Auckland Transport’s (AT) board of directors has approved a draft regional transport plan for the next 10 years.
The draft plan is a programme of activities and investments that will help address Auckland’s transport challenges, and from this week Aucklanders can begin providing feedback.
The approved draft 2021 – 2031 Regional Land Transport Plan (RLTP) is a 10-year plan for Auckland’s transport network that focuses on areas which AT, Waka Kotahi NZ Transport Agency and KiwiRail will respond to help solve the region’s transport challenges.
Auckland Mayor Phil Goff is encourageing Aucklanders to have their say on the proposed transport plan.
“The draft plan is guided heavily by central and local government policies, strategies and decisions, such as the Auckland Transport Alignment Programme announced earlier this month,” he says.
“It outlines the proposed 10-year investment programme for specific transport projects that will help us achieve objectives such as increasing public transport trips and walking and cycling to reduce peak hour congestion and carbon emissions, upgrading old infrastructure and reducing our road toll.”
AT Chief Executive, Shane Ellison says, “We know there are some big transport challenges facing Aucklanders and this draft transport plan is a way we can help address them alongside two of our major transport partners.
“From population growth and safety to having more travel choices, better transport connections and manging transport assets – this draft 10-year plan gives us the framework for helping to create a better Auckland.”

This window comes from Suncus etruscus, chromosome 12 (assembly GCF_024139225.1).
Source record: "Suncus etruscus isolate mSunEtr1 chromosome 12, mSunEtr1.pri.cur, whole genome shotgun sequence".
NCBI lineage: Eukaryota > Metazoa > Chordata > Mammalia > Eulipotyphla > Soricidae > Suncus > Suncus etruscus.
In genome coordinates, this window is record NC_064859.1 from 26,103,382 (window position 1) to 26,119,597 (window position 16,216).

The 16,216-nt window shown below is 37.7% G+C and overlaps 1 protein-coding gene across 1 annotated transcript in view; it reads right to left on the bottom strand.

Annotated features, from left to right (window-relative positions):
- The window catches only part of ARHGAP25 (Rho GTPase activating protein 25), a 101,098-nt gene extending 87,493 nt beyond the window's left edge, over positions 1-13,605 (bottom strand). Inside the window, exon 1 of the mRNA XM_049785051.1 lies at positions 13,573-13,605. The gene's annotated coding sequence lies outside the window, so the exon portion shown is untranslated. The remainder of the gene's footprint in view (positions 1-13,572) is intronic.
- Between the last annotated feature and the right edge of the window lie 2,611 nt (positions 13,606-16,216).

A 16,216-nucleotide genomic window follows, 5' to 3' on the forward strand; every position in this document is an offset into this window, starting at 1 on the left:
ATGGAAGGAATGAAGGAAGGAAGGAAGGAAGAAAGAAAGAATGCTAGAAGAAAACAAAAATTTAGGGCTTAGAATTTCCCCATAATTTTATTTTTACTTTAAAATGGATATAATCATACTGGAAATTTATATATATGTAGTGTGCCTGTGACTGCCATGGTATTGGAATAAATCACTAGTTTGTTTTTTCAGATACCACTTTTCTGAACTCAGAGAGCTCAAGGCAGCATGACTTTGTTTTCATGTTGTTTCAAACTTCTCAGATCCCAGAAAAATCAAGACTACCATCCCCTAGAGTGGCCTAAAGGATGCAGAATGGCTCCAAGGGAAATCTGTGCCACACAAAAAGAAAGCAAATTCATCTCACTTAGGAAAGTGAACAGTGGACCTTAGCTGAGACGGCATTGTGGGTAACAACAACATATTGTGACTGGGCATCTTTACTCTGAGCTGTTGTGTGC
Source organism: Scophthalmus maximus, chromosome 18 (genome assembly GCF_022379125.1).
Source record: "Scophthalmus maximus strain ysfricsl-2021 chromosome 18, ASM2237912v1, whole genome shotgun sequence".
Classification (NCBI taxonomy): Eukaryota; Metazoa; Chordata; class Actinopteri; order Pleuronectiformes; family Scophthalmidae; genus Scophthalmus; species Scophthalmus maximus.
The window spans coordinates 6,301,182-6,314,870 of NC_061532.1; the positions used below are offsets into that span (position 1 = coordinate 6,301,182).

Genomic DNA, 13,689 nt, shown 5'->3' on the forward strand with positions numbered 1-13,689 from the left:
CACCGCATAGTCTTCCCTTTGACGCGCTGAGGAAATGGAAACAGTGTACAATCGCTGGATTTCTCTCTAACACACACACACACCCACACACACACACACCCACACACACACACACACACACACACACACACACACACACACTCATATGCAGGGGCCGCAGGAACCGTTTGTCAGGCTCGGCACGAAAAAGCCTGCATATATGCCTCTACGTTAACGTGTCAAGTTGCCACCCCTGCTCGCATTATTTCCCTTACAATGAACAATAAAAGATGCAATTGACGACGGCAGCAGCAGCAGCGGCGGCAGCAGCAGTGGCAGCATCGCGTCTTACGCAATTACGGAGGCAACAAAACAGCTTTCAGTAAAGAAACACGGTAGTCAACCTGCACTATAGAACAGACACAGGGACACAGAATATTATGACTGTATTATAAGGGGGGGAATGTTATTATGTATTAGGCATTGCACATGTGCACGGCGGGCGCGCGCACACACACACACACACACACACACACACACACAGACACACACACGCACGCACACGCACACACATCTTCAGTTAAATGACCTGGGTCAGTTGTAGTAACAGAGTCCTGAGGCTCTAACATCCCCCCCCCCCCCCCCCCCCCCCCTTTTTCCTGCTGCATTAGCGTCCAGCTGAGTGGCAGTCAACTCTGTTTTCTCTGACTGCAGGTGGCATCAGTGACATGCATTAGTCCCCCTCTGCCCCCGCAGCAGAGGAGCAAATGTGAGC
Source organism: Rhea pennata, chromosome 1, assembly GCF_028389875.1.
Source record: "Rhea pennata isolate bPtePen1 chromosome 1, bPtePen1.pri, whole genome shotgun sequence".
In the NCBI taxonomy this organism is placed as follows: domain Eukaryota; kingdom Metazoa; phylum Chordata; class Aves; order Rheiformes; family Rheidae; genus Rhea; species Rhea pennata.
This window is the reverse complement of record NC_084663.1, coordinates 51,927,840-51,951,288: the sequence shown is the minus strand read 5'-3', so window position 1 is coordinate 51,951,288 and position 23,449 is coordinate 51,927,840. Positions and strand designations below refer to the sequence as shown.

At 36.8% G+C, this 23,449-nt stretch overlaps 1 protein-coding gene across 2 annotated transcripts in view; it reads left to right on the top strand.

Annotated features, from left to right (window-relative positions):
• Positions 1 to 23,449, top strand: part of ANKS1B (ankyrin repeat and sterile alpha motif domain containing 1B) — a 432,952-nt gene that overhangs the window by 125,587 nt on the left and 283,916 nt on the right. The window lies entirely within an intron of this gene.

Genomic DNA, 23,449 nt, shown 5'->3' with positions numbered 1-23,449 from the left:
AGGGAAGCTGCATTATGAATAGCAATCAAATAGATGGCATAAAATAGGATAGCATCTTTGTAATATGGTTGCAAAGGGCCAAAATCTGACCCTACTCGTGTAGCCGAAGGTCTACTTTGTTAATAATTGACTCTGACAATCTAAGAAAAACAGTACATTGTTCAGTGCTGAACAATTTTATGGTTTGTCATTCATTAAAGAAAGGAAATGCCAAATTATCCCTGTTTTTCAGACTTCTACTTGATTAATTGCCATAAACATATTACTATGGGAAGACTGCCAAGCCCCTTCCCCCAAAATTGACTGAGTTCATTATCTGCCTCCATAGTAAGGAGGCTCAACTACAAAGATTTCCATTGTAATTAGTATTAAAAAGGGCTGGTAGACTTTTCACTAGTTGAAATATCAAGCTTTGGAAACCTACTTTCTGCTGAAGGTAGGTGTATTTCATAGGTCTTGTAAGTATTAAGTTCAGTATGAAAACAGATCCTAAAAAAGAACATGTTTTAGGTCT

$36-billion of investment has been budgeted for the period 2021-2031, with all projects outlined in the RLTP. This money is to fund the transport system, renewals and maintenance, and to deliver new projects as well as those currently in construction.
The draft transport plan also addresses some of the challenges of climate change by electrifying the rail line to Pukekohe, increasing the number of electric/hydrogen buses (with recent examples including Waiheke and AirportLink fleets), starting the decarbonisation of the ferry fleet, as well as funding to support the uptake of electric vehicles (EVs).
However, to achieve even greater emission reductions and climate targets, more Government involvement in the form of legislation and funding is needed around greener fuels, vehicle imports, subsidising the cost of electric vehicles, and the introduction of road pricing.
For the first time, this draft transport plan includes a programme of activities targeted at policy and regulatory interventions, in addition to project and services, which will provide Aucklanders with better outcomes for their transport system.
“Auckland is a very different city today than 20 years ago and is very different than many other parts of the country,” says Mr. Ellison.
“The public consultation process gives us the opportunity to hear from Aucklanders on possible policy changes, such as fuel emissions standards or congestion pricing that could make travelling in Auckland safer, more hassle free, and better for the environment.”
The draft transport plan reflects and aligns the outcomes sought by the Auckland Plan, and the objectives and recommendations of four separate, but interconnected plans undergoing a refresh which are: the Auckland Transport Alignment Project (ATAP), the Long-Term Plan (LTP), the Regional Fuel Tax (RFT) and the National Land Transport Programme (NLTP).
All feedback received during the consultation will be combined with the feedback on transport received during Auckland Council’s Long-term Plan (LTP) consultation.
This feedback will then be analysed and presented to the Regional Transport Committee (RTC) for review and consideration before referral back to AT for approval.
Public consultation on the draft RLTP will take place 29 March to 2 May. Final decisions will be made publicly in late June 2021.
Find out more about the draft 2021 – 2031 Regional Land Transport Plan, and how to provide feedback.